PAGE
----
It would probably be difficult for anyone to beat my spoiler story. It occurred on February 22, 1980. Ring a bell?
I was living in Washington, D.C. at the time. I came home, switched on the television, and watched something mindless. During a commercial break, a news reader came on and said, “The U.S. defeats Russia in hockey. Film at 11.”
After I trashed the apartment in anger, I realized I should never have turned on the TV at all. Here was perhaps the biggest upset in Olympic history — the Americans stunning the heavily favored Soviets at Lake Placid — and the experience of watching the drama unfold was ruined for me.
When Al Michaels exclaimed, “Do you believe in miracles? Yes!” I certainly did, because unfortunately, I had been tipped off beforehand.
As the Beijing Olympics approach, it's obvious that times have changed a great deal since 1980. Spoilers are more insidious than ever, because there is more media with which to deliver them.
“Because of the time difference, a lot of morning events in China will be televised live in prime time here,” notes Phil Rosenthal, who writes a media column for the Chicago Tribune. “I think those who want to be kept in the dark on the rest will have to work very hard to avoid knowing what's happened because information is so much more pervasive. News is everywhere and we're not even aware we're getting it some of the time.
“It's on the home page of your computer, in your e-mail, on your mobile phone, in elevators, on top of taxi cabs, on billboards and the sides of buildings. You think you're watching a show that has no connection to the Olympics and information will scroll across the bottom of the screen. We pick up a lot of information through osmosis, and I think the only time you're truly aware of just how much is when you're trying to avoid it.”
When it's 7 a.m. in China...
One of the obvious ways to avoid spoilers is to televise events live. In the case of Beijing and the United States, there's a pretty significant time difference that gets in the way (12-hour difference to New York, 15 hours to Los Angeles). A live event that's taking place in what's prime evening time for China would have to air at an eye-scorchingly early hour in the U.S.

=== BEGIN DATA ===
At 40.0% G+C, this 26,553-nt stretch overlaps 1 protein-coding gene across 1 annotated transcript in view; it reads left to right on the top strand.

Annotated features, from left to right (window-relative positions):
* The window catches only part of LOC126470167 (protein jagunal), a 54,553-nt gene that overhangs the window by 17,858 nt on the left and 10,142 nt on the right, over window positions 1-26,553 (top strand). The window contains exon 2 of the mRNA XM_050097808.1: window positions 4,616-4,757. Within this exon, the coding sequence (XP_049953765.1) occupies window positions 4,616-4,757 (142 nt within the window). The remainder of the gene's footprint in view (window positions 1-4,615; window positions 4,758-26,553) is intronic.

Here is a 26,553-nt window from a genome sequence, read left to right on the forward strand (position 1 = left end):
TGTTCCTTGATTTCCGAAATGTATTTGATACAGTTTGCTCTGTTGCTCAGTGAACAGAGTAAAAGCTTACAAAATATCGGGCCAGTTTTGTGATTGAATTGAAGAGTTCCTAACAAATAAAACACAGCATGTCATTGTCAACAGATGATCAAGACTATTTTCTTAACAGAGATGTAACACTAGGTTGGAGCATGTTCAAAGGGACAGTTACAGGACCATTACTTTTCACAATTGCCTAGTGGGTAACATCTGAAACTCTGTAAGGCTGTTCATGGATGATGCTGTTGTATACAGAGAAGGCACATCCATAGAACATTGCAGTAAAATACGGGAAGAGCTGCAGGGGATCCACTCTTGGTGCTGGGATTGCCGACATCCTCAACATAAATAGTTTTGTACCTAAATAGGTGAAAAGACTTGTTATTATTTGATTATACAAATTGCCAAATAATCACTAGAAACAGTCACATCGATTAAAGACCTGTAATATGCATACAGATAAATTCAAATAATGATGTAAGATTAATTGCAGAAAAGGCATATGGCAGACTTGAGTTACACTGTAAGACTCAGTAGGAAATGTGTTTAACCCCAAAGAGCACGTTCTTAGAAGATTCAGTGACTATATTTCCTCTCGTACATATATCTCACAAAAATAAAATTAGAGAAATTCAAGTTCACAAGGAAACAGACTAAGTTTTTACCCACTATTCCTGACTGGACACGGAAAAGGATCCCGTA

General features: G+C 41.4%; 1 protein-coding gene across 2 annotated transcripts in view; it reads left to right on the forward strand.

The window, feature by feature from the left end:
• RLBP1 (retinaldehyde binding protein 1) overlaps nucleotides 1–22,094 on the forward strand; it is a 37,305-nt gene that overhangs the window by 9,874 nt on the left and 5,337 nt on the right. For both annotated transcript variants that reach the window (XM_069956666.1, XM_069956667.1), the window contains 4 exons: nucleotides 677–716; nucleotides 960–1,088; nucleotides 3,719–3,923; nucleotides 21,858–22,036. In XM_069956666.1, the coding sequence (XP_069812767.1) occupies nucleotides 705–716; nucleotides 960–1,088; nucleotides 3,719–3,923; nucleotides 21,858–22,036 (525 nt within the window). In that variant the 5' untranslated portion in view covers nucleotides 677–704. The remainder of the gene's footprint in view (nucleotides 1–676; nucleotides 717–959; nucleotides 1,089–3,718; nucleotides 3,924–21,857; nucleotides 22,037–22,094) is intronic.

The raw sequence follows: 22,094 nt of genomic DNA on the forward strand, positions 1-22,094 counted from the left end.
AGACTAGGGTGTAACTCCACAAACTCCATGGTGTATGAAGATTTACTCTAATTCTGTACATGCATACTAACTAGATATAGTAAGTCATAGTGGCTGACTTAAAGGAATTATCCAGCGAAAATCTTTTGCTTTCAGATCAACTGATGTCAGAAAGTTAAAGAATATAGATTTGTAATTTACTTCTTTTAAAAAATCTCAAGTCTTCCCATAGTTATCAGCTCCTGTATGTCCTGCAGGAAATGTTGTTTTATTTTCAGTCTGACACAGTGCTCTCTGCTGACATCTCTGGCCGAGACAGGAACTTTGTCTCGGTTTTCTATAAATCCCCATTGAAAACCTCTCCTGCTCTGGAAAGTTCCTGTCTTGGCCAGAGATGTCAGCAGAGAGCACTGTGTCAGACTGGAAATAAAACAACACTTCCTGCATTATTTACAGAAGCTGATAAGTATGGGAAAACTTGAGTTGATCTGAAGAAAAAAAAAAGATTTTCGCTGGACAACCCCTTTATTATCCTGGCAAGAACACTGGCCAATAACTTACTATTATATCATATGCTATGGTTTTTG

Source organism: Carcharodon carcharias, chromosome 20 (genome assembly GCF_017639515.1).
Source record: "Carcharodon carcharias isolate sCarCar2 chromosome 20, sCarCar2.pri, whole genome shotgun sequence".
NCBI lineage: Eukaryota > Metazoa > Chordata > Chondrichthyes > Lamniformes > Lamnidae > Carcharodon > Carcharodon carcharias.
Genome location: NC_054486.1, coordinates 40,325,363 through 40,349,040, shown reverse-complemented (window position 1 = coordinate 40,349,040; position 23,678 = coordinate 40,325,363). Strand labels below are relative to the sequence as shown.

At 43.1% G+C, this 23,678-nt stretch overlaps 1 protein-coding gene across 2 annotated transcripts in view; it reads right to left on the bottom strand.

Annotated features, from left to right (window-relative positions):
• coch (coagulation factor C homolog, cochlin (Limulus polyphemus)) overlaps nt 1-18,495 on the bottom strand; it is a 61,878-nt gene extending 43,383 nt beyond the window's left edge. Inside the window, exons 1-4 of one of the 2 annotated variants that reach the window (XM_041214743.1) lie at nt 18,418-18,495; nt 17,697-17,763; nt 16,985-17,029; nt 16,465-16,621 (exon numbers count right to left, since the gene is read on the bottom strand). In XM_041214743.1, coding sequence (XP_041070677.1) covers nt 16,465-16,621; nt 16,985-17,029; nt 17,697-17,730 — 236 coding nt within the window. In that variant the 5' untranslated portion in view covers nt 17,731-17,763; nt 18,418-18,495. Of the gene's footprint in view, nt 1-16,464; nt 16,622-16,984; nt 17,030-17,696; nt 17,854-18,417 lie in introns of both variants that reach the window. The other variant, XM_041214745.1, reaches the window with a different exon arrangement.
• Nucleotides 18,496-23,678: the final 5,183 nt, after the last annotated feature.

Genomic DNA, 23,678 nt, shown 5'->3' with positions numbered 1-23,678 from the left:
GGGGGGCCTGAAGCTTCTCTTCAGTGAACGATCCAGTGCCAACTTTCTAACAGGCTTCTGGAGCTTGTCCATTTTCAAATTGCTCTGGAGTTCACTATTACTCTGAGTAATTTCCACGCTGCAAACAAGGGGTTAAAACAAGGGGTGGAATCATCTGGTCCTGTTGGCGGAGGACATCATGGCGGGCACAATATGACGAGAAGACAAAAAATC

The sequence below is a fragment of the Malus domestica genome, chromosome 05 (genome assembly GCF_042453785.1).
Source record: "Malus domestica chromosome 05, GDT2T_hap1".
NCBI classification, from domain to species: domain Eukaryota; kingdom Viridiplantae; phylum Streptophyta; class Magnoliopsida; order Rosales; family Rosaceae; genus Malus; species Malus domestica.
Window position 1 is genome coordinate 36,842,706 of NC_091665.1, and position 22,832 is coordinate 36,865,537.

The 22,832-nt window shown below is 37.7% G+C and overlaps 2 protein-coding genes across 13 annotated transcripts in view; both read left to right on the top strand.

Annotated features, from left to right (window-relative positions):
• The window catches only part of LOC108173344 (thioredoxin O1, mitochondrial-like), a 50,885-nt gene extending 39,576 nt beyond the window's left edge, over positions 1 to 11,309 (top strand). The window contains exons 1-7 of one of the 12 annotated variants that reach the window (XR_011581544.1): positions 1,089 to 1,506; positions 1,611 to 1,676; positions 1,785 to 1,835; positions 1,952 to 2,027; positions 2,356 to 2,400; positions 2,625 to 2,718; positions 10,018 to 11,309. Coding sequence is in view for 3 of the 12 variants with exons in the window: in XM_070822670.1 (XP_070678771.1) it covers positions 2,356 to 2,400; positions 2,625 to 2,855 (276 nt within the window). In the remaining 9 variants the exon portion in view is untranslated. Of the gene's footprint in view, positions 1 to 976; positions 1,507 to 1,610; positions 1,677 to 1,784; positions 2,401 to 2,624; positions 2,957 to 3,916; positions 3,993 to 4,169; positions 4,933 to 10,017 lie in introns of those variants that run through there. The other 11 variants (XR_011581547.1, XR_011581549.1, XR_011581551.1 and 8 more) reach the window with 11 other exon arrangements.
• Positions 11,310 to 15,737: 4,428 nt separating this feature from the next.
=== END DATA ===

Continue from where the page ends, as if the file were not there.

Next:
In fact, this year a good deal of the Summer Games will be shown live — an estimated 2,900 live hours across several platforms — so spoilers will only be an issue to certain parts of the country.
“It’s live on the East Coast and in the Central time zone, which is roughly 81 to 82 percent of all the households in the United States,” said Dick Ebersol, NBC Sports and Olympics chairman. “Historically, we have always shown the Olympics on tape on the West Coast. And the majority of viewers have repeatedly told us that the vast majority of them, well in excess of 80 percent, want to see the Olympics when they’re available to see the Olympics.
“They don’t want to see the key events of the day happening at 4 or 5 o’clock their time. They want to get home and watch them.”
Turn off that radio! Kill that Blackberry!
Of course, on the way home, some of those poor folks will have to make sure and turn their car radios off, ignore cell-phone or Blackberry alerts, and steer clear of any local newscasts when they finally do get home.
“The magic of TiVo helps me avoid knowing a result in advance,” he said. “I can take my wife out to dinner the night of a USC football game on the road, avoiding turning on the radio or sitting in a bar equipped with a TV set, then watch when I get home — past midnight if necessary.”
There is always one group that spoils the fun. In this case, it might be advertisers. It’s possible that spoilers might not spoil their spoils.
“If you know something special is going to happen, you tune in,” explained the Tribune's Rosenthal. “All viewing is based on expectation. When a pitcher is throwing a no-hitter, you call your friends and the audience grows. If you know it's a no-hitter, you lose the suspense but you know it's an event and you want to see how it plays out.
“There are two problems with spoilers, in terms of advertisers: One, you may time-shift a little and fast-forward past their ads in a way you wouldn't if you have to watch live to get the result and, two, if you learn the result early and it isn't that interesting, you may skip the telecast altogether.”
Fans concerned about spoilers can always pray that everything unfolds exactly as predicted: Michael Phelps wins eight gold medals; the Americans retake the gold in basketball; one from the trio of Usain Bolt, Asafa Powell or Tyson Gay will win the 100 meters; and the Chinese government’s firewall will stay up until after the Closing Ceremonies.
Actually, maybe the Chinese have had the remedy for spoilers all along: Don’t let any information out at all.
Michael Ventre is a frequent contributor to msnbc.com. He lives in Los Angeles.